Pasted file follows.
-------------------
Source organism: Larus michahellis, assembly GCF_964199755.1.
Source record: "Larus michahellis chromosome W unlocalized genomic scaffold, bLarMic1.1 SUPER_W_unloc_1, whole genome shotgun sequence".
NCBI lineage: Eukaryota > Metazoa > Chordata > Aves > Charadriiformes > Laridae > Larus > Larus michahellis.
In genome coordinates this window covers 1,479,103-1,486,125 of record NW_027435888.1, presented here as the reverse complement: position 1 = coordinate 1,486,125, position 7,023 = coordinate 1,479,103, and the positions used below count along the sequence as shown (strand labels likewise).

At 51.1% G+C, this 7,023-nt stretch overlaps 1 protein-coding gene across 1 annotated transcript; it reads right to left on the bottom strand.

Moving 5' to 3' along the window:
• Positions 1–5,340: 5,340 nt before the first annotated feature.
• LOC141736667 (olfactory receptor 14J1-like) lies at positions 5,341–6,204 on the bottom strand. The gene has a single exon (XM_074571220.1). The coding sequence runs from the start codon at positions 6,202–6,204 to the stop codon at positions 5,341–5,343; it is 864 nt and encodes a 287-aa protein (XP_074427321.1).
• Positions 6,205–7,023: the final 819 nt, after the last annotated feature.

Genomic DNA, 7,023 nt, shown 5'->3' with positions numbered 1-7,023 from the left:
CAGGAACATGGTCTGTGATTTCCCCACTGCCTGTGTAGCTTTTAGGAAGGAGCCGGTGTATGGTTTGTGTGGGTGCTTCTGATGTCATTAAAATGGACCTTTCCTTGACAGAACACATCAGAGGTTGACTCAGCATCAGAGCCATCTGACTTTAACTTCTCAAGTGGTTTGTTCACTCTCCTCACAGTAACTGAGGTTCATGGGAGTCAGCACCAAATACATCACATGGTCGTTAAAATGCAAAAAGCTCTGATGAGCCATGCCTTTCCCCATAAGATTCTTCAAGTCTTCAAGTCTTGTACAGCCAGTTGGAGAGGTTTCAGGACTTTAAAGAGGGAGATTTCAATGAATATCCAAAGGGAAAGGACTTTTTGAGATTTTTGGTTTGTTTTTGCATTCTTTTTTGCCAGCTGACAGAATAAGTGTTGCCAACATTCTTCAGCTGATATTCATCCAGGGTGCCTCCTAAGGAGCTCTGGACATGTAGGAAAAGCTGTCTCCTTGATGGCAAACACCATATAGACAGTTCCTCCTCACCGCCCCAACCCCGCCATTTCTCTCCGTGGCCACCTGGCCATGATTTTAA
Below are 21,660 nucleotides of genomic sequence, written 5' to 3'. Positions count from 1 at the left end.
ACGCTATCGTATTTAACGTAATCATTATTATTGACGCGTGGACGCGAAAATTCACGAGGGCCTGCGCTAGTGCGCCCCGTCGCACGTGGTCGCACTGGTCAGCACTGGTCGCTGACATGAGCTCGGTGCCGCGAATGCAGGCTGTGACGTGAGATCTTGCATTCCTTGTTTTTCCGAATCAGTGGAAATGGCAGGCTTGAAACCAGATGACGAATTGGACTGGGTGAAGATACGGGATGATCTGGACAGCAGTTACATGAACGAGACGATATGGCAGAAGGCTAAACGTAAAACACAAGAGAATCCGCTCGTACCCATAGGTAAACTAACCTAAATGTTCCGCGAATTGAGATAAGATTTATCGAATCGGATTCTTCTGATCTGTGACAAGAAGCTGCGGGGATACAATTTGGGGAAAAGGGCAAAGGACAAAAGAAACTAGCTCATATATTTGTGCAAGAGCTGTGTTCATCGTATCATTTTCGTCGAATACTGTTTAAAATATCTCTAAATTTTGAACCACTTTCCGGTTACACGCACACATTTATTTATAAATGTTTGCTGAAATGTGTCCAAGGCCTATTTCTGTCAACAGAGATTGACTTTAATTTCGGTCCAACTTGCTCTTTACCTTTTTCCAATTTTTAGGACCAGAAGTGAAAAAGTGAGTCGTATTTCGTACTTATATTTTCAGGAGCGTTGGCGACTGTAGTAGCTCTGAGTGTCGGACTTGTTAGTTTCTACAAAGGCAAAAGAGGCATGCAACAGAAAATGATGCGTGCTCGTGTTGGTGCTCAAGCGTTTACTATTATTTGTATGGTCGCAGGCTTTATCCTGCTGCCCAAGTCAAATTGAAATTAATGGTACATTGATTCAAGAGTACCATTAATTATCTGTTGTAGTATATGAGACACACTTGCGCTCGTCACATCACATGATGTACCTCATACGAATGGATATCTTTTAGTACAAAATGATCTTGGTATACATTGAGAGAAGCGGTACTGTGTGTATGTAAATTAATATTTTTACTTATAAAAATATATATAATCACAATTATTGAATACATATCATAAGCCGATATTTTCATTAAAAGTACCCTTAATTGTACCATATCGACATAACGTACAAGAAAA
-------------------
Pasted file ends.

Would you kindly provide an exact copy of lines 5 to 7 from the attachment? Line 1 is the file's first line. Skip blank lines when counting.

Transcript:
At 51.1% G+C, this 7,023-nt stretch overlaps 1 protein-coding gene across 1 annotated transcript; it reads right to left on the bottom strand.

Moving 5' to 3' along the window:
• Positions 1–5,340: 5,340 nt before the first annotated feature.